Twilight had already fallen and I was driving down College Street, a four lane street, to take care of an errand. Saturday night traffic in Auburn was mild due to the out of town game. At a traffic stop I needed to check for receipt of a possible email. It had indeed come and had some needed details. I drove a few more blocks and knowing I needed to review this email more thoroughly, I made a quick decision to pull into a fairly empty parking lot on my right. I believe it was the Urgent Care next to Jim and Nick’s BBQ. As I pulled in, I looped around in order to park. A silver SUV was also in the parking lot and also wheeling around. I was reading through the received email, my light on in my car. Out of the corner of my eye, I realized the silver SUV had parked a space down from me. Sensing someone was looking at me, I peered up. There was a lady staring at me with a flat expression on her face. Rolling down my window, I politely asked, “Can I help you?”
With anger and fear in her voice, she began yelling at me and asking me why I was following her. She said she had been driving and it was obvious I was following her and why did I feel the need to harass her. “I cannot understand what is wrong with you people and why you are acting senseless and racist” Stunned, I desperately tried to apologize and let her know I was not following her. She cut me off saying how out of control we are and that I was part of the Ku Klux Klan. I was shaking my head no and trying to explain that I really was not following her. I felt terrible. The last thing she said to me was that “I needed Jesus to save me” In polite frustration, I replied, “Ma’m, I am a minister” and “I am really sorry”. At that, still shaking her head in disgust, she drove away.
My mind was swimming, flooded with emotion. Now, before you jump to conclusions and start speaking out against this African American woman let me reveal to you how I felt.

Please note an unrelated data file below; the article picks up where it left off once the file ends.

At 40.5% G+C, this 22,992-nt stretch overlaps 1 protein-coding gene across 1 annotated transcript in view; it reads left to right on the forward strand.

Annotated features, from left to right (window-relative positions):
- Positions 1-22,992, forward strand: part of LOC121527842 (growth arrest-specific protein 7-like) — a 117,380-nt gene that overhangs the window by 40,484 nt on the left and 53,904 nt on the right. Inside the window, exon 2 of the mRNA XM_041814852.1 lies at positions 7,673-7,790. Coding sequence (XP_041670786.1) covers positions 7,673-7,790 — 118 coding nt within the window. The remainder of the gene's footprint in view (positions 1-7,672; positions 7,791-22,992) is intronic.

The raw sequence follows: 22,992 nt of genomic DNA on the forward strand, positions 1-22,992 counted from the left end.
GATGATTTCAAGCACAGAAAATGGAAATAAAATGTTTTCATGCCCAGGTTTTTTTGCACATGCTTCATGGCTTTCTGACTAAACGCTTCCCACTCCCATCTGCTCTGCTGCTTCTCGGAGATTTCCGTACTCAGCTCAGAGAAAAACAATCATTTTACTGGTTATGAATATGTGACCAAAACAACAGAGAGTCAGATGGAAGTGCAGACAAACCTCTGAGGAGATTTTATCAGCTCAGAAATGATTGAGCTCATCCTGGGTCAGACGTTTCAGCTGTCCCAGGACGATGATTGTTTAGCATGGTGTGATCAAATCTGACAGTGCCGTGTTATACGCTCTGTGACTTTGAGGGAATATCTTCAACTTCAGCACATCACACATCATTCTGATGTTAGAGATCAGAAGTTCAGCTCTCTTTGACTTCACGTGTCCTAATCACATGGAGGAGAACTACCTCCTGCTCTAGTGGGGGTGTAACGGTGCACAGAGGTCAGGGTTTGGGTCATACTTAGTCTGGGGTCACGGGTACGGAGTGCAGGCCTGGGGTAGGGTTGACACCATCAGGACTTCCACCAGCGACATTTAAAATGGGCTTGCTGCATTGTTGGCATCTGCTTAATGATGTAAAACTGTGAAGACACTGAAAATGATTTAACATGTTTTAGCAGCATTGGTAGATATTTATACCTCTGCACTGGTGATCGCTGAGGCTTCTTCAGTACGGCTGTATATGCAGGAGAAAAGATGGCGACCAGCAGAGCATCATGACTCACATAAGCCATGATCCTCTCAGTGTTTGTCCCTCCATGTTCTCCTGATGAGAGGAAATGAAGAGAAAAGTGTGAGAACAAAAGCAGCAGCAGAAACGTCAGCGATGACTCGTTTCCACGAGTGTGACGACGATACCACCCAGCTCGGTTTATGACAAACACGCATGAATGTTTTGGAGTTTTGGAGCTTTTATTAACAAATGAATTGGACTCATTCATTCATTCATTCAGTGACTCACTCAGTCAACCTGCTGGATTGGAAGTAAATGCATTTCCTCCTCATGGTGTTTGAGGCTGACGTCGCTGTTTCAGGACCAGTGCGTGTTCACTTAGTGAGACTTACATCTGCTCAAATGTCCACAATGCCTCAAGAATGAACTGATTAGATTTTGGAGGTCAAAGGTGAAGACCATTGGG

It saddened me this is where we are. Her actions confirmed the fear and anxiety that so many, especially our minorities feel right now. Many that are dear friends and are sharing stories from the other side of how they are being mistreated and accused. I did not blame her nor fault her for her actions. Hurt? Absolutely—probably one of the worst things someone could say to me is that I am racist or would intentionally hurt someone. Fear and intimidation was real for her and in my heart I wanted to validate her fear. But it does not minimize my own fear and pain I experienced.
What do we do with this? How can a white person of faith work this through? Here are a few starting points-and books are written about this so I am just scratching the tip of the tip of the surface.
1) Take the blinders off- we don’t have slavery and Jim Crow but the effects of systems of racism and discrimination very much exist. They are so subtle, we may not see them but they are there. And events such as Ferguson and all the way through this election cycle have busted it wide open.
What do I mean?
- Have you ever been followed through a store or establishment by the management because you were being watched in case you might steal something-just because of your color?
- Ever worry about driving to your home and if you will be followed by police because you don’t look like you should be there?
- Ever noticed how some of our schools are still segregated because of our tax structures?
- Ever asked why housing projects are located where they are? Do there seem to be any nice, white neighborhoods located nearby?
- Ever noticed what color Band Aids were for years?
- What color is “Flesh” in the crayon box?
- Asked why, there is still gross inadequacies of wage structures for minorities (and women for that matter)
* Only the military and sports systems have been able to balance the access to promotion and opportunity.
Some of these seem petty…but it reveals we have normed our culture on being white. And the systems of norming have done so at the expense of groups of people’s access to opportunity. Because we are in it, we cannot see it. By not recognizing them and helping dismantle these systems, we are actually perpetuating them.